Another approach is to automatically enroll uninsured people in a health plan, giving them the option to drop out…
Other possibilities include requiring people who have not maintained continuous coverage to wait for a set period of time, say six months, before they can enroll in a plan. That was the approach proposed earlier this year in the Senate Republicans’ Better Care Reconciliation Act, which did not pass.
It’s widely agreed that the ACA’s individual mandate penalty—currently $695, or 2.5% of household income, whichever is greater—has not been as effective as hoped in prodding younger and healthier people to buy coverage. But it’s unclear whether any of the alternatives on their own would be as effective as the mandate without costing the federal government significantly more money.
A recent analysis by Wakely Consulting Group found problems with each of the alternative approaches. Several of those models, including late-enrollment penalties and enrollment waiting periods, could actually worsen the risk pool by giving healthier people incentives to put off buying insurance.
Auto-enrollment could boost enrollment among younger people, but it would be logistically difficult to implement because there’s no existing database of those who currently are uninsured…”(F)
“Despite the efforts of President Trump and many congressional Republications to repeal and replace the ACA in 2017, it is still the law of the land. Therefore, marketplace plans are again being offered for 2018.
However, the Trump administration did make some changes that could make it more difficult for consumers to sign up for healthcare coverage or deter them from doing so. This could result in fewer Americans being insured.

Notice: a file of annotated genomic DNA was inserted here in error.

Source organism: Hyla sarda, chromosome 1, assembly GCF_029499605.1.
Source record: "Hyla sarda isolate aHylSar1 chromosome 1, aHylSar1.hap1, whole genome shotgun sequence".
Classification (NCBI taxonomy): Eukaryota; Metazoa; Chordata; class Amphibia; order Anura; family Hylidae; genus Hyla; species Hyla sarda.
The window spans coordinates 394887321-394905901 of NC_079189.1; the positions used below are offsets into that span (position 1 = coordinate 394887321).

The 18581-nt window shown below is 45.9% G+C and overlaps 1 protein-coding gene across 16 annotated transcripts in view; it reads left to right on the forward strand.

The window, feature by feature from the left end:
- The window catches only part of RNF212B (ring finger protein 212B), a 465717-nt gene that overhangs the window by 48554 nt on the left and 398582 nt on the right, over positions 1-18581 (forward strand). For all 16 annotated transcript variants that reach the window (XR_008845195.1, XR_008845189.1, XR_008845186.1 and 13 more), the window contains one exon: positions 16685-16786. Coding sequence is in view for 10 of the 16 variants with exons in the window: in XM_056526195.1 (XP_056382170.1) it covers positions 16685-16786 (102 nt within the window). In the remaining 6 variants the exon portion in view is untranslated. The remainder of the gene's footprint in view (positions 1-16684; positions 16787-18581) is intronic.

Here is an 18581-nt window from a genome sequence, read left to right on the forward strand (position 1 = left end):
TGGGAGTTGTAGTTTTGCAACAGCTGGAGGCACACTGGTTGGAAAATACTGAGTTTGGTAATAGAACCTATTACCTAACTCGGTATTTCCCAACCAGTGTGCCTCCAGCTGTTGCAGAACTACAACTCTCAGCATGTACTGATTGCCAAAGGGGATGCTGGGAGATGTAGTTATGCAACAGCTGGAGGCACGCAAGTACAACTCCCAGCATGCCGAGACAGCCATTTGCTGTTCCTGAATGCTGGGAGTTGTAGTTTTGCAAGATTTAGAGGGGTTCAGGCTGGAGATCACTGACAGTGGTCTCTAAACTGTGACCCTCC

Here’s a look at seven specific steps the administration has taken.
1. Shortening the enrollment period.
2. Making changes to qualifying events.
3. Decreasing the amount spent on advertising ACA plans.
4. Decreasing the number of navigators.
5. Planning more maintenance outages on the exchanges.
6. Collecting unpaid premiums.
7. Canceling a subsidy to insurers that lowers consumer costs.” (G)
“Not-for-profit executives are concerned the Senate bill would hurt hospital capital financing by prohibiting advance re-funding of prior tax-exempt bond issues, which made up about 25% of the municipal tax-exempt bond market in 2017. The House GOP tax bill passed earlier this month goes further, eliminating all tax-exempt municipal bond financing starting next year. That’s projected to save the government nearly $40 billion….
Beyond that, healthcare industry groups fear that the Senate bill’s repeal of the Affordable Care Act’s individual mandate would sharply increase the number of uninsured patients. And they foresee Congress later pushing for big Medicare and Medicaid cuts to reduce the $1.5 trillion bump to the deficit that would result from passage of the tax-cut bill.” (H)
“The White House is trying kill Obamacare. Americans are throwing it a lifeline.
Despite the Trump Administration’s promises to “repeal and replace” the Affordable Care Act, enrollment for health insurance under the program is quite healthy with less than a month to go in the current sign-up period, according to the Centers for Medicare & Medicaid Services, a federal agency.
“In week three of Open Enrollment for 2018, 798,829 people selected plans using the HealthCare.gov platform,” the agency reported.
That brings the total number of enrollees in this period to 2.3 million, which is almost 900,000 people — or 64 percent — more than the number of customers who signed up during the first four weeks of enrollment in 2016, according to CNBC.
The figures included more than 566,000 new consumers and 1.7 million renewals, with total Healthcare.gov users exceeding 8.1 million.” (I)
“In a health care system teeming with fine print, here’s an oddity that middle-class people who buy insurance on their own, rather than through an employer, need to know: You might want to take a pay cut next year.